CLEVELAND — There may be a positive side to the COVID-19 pandemic when it comes to speedy advances in medicine. One of them is happening right now at University Hospitals in Cleveland.

As institutions scramble to find rooms for coronavirus patients, a new tool at UH is saving space and allowing some patients to stay at home.

“We used to not be able to send them home because we couldn’t do it safely,” said critical care physician Dr. Peter Pronovost. “We didn’t have a way to measure their blood oxygen level…now we do.”

It is because of the Masimo “SafetyNet,” which allows hospitals to track their patients' vitals from afar. All they need to do is tape the device to their finger and sync it to their phone; the wireless technology then sends real time data to a command center. When a patient is through with the device, they can simply throw it away.

It was a big relief recently for Dr. Alyssa Drosdak, a medical resident who contracted coronavirus and worried about fighting the disease at home alone.

“Every day at about 9 a.m. and then at 5 or 6 p.m. they would call me. It was nurses as I understood at the UH health care facility, they were monitoring me,” she said. “I was constantly being reassured that I had people monitoring my vitals and watching over me.”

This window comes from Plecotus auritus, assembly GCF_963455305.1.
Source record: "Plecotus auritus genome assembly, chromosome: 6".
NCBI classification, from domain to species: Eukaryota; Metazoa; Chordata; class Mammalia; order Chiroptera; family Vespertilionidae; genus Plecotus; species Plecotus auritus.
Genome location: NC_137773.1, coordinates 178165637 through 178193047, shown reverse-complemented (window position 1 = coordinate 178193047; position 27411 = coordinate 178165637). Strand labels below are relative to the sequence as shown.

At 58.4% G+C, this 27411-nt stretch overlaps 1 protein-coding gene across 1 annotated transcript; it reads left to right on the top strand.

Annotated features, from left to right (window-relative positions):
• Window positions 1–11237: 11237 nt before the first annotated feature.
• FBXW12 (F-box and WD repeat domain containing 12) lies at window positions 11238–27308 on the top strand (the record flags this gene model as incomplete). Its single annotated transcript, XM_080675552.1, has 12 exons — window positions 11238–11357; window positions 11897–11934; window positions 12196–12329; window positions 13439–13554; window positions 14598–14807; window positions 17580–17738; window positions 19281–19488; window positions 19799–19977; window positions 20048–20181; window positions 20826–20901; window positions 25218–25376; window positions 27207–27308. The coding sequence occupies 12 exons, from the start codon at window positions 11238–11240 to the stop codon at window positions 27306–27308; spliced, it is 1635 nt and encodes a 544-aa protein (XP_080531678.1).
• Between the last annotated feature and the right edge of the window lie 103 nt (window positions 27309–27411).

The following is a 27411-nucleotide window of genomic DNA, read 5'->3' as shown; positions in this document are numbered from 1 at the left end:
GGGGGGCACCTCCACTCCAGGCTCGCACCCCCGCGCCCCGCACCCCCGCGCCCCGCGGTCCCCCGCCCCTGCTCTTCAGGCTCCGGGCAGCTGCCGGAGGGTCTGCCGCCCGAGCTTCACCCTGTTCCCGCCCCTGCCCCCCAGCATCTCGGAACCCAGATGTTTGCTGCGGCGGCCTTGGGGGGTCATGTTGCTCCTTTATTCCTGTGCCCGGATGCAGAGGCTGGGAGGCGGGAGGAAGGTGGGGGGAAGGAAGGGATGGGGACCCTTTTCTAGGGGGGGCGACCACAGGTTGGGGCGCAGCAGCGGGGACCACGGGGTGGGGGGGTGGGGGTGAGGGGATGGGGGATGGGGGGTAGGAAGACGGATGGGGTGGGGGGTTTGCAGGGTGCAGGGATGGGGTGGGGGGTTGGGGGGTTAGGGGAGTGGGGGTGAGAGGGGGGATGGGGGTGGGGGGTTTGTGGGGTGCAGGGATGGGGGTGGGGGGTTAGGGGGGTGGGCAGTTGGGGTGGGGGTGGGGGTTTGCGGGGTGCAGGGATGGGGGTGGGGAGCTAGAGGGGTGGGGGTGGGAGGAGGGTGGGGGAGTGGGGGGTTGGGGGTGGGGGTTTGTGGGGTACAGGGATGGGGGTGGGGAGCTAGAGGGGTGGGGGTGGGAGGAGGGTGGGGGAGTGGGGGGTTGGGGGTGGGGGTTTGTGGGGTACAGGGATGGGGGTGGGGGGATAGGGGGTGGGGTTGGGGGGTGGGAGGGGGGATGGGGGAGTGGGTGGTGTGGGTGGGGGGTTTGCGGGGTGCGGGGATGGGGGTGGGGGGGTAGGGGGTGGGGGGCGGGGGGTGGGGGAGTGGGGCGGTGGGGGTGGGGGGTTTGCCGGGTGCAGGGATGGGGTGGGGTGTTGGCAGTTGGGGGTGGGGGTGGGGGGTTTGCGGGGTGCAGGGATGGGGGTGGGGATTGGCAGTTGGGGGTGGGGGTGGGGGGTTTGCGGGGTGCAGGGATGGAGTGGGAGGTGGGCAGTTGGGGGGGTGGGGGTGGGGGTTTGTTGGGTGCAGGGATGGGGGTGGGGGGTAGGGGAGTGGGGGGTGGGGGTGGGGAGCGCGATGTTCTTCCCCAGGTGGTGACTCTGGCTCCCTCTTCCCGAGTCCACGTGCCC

The SafetyNet recently gained FDA approval and is currently free for patients. Its timing could not be better.

“We have requests all around the globe to say, ‘Can you share this with us?’” Dr. Pronovost said. “There will be long term benefits that come out of this.”

Pronovost added UH has used the device on 50 patients so far and will soon have it available on all campuses. A spokesperson for Masimo tells 3News that more than 100 hospitals around the country will utilize the technology and more than a half million devices will be manufactured per week beginning next week.

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